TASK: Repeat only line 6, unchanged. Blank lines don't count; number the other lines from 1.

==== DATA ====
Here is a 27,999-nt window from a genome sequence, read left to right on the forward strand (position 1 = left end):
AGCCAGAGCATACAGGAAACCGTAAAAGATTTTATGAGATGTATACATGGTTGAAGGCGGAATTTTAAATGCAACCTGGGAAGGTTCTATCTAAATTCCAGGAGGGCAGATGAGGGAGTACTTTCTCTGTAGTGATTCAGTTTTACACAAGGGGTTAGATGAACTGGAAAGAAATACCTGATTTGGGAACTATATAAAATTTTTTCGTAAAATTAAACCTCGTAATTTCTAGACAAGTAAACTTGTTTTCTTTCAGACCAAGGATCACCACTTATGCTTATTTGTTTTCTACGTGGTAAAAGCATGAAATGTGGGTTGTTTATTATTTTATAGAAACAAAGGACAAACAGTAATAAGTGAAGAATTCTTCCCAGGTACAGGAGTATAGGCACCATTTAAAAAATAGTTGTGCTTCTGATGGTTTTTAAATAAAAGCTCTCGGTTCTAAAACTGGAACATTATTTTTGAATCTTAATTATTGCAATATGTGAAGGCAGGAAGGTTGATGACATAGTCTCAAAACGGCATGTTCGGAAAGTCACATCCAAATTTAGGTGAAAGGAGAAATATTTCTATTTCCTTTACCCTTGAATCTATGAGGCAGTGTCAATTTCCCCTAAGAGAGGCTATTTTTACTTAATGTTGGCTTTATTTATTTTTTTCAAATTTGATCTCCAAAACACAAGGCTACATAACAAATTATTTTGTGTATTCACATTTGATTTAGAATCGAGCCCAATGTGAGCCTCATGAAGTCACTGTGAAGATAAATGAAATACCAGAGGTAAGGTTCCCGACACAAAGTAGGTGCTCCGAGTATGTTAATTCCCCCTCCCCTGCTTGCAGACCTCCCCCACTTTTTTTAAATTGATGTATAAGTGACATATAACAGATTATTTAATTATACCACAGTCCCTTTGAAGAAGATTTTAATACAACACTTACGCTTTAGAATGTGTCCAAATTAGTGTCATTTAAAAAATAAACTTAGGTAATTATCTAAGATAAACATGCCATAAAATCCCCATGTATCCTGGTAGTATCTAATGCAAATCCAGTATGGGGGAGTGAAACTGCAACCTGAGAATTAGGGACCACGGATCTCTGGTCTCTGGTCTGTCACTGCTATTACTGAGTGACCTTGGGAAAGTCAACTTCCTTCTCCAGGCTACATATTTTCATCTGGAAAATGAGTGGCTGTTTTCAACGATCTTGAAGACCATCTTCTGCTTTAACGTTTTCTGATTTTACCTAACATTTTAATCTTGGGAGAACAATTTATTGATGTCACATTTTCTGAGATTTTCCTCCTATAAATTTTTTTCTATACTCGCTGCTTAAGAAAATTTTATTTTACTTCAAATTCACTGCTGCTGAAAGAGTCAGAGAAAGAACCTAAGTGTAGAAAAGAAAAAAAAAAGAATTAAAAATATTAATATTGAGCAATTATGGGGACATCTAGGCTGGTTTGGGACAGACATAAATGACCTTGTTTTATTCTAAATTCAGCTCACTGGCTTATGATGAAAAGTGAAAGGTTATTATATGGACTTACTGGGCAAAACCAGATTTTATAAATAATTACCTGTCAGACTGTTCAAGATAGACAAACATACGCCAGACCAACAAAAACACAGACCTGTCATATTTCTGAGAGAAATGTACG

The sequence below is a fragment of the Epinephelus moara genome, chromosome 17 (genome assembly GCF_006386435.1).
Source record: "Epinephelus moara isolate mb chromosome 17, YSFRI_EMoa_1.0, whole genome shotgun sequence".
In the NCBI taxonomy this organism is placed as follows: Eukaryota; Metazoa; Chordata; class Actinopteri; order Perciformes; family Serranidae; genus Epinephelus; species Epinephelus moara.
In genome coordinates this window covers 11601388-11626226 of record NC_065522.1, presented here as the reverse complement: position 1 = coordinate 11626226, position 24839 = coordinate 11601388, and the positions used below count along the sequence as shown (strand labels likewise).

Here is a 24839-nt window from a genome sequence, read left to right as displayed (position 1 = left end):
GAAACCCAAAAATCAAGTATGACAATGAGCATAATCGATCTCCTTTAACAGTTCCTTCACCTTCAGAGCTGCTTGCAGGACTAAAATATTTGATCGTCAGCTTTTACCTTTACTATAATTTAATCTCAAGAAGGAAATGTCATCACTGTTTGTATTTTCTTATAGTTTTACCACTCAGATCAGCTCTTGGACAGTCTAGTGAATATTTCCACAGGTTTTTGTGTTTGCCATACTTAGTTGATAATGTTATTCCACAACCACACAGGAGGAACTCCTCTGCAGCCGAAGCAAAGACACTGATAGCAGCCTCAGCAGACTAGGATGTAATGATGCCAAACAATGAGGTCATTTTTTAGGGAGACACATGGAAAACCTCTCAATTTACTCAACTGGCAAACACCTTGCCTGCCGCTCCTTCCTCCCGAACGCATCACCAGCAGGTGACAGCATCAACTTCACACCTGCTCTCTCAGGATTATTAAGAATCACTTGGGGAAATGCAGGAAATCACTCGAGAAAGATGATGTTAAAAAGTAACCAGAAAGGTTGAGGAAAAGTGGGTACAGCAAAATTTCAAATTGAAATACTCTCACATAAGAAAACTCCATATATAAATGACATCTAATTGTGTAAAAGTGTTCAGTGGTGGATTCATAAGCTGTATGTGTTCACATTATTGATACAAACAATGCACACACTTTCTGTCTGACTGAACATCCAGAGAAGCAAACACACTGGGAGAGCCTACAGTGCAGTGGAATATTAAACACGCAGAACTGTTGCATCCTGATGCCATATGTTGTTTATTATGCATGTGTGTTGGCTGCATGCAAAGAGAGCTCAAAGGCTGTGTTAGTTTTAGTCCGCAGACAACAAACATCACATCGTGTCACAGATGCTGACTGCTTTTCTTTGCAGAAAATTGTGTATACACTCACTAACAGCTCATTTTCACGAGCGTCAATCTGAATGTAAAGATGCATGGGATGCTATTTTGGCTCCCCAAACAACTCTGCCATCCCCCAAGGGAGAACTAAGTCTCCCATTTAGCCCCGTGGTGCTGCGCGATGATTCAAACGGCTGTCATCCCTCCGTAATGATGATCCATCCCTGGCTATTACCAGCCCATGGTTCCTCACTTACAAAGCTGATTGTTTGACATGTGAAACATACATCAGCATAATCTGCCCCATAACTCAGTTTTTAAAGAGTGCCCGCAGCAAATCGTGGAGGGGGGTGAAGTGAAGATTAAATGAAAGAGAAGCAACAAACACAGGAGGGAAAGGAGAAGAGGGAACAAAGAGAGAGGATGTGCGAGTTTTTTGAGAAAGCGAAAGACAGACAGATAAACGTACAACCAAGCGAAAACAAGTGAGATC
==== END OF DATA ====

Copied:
In genome coordinates this window covers 11601388-11626226 of record NC_065522.1, presented here as the reverse complement: position 1 = coordinate 11626226, position 24839 = coordinate 11601388, and the positions used below count along the sequence as shown (strand labels likewise).